The Agile Hard Hat

When a company has made some inroads to being agile it seems as if something is always under construction.  A process, a team, the software… something. On a real construction site, it’s a hard hat that provides some degree of safety. LOOK OUT!  The same might be said for an agile environment.  But within the context of thinking caps, I think of a hard hat as a mode that seems to be stuck, frozen.  There is something to an agile environment that puts us into the edge and makes explorers and problem solvers. There are always a few that seem to hunker down and are really uncomfortable with the participation.  Sometimes it is trust, sometimes it is a slower rate of acceptance… the reasons are legion.  A good way to take some team members and start them down the road to perspective and context switching is Edward de Bono’s 6 Hats Exercise for a retrospective.  Now this isn’t a Scrum thing, but it is a way to get team members to become flexible thinkers.  To describe it quickly – each of the six ‘thinking caps’ represented by a color has it’s own way of thinking.  Take a look.  Black- critical, Yellow – optimistic, White – factual,  Blue – process, Green – creative, and Red – intuitive.   Scrum masters might want to switch up their entrenched black and yellow thinkers in order to move a team forward and get them to be agile thinkers.  Mix it up, rotate or randomize.  

Lincoln once said that if “I were given six hours to chop down a tree, I would spend the first four sharpening the axe.”  In his wisdom Lincoln was differentiating between activity and achievement.  Something John Wooden as a coach would often tell his teams were two very different and distinct things.  Activity. Achievement.  Scrum teams often have to use this disruptive innovation to focus at a level of thinking.  Are we tasking? Or maybe we are using this next (some-time box of) minutes to talk about and clarify our stories, features, epics, releases, product, or portfolio?

Now, as a manager or a project manager, I occasionally hear something that goes to the effect. ‘Why are my developers in a meeting?  They should be coding 100% of the time”  I try not to sigh noticeably.  This, is after all, where the some of the organizational terra-forming begins.  It can be  a mistake made by some traditional practices.  It is more surprising to continue to uncover this years into an agile adoption.  But make no mistake, I am always glad to bump into it.  We can’t get to the correction which makes it right until we are speaking openly and truthfully.  There is an echelon of QA and test professionals that echo this mantra.  However, I’m not usually the first to bump into the mentality – which means it is rather a rigidness of thought that has a tendency to persist until it meets with its paradigm shift.  Some one buried in activity has little time to change how they work, let alon how they think.  We advocate and support it should be expected instead some time is spent to focus on improving how we work.  Kaizan.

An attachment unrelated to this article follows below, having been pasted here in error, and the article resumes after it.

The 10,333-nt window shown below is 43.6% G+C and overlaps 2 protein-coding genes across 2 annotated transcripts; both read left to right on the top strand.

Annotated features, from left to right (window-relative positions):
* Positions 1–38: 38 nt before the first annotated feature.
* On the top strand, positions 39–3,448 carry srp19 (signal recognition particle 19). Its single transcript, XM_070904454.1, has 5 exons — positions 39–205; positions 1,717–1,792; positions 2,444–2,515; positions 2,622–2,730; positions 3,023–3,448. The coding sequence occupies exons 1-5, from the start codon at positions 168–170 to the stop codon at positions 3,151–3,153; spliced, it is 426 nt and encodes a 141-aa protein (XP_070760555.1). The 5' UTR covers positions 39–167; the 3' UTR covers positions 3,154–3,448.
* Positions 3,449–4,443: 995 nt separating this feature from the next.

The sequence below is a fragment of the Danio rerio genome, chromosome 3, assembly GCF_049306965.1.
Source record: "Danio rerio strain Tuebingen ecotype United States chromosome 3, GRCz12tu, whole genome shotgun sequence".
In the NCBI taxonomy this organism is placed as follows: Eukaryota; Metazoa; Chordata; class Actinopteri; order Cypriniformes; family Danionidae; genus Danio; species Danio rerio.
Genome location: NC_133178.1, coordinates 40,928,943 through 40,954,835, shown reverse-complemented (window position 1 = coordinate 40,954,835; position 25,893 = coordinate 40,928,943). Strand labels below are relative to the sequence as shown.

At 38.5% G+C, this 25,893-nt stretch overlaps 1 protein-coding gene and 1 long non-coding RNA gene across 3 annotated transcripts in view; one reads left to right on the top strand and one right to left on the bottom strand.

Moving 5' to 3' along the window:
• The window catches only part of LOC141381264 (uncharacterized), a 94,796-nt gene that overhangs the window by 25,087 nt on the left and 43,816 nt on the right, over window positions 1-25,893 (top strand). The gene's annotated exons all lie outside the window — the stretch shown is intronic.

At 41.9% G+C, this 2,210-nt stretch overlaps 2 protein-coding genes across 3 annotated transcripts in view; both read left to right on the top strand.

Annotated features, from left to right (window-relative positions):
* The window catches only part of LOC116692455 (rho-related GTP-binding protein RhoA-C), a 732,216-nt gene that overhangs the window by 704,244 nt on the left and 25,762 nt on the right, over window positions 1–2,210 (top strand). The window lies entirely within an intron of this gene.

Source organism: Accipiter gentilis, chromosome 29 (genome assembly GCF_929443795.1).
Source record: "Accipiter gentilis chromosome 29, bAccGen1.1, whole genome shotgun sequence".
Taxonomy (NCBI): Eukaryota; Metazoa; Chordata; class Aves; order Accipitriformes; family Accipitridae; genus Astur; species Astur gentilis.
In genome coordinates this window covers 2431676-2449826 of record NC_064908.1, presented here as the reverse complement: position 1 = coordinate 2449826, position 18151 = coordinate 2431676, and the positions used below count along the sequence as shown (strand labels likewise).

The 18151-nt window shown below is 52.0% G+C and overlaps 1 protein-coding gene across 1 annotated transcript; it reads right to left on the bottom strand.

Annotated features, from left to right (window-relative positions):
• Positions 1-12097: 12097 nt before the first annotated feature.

Agile does more than just re-arrange the way we do our work.  It changes how we think.  Software is problem solving and some pretty hard thought work.  If there is a difference between achievement and activity – the axe that we should spend some time sharpening – it is our own minds. Other tools and processes certainly fly into the mix, but the interaction still leverages our ‘thinker’.

A rigidness of thought.  The thinker might have stalled out.  Ever meet that contrarian person?  Just so negative all the time?  To go the opposite extreme and be perennially optimistic can sometimes lead to solutions which might not be robust.  We need everyone to be agile thinkers to get this software to done.  I think I can… I know I can set aside my hard hat as we improve the software, ourselves, our team, and the organization.


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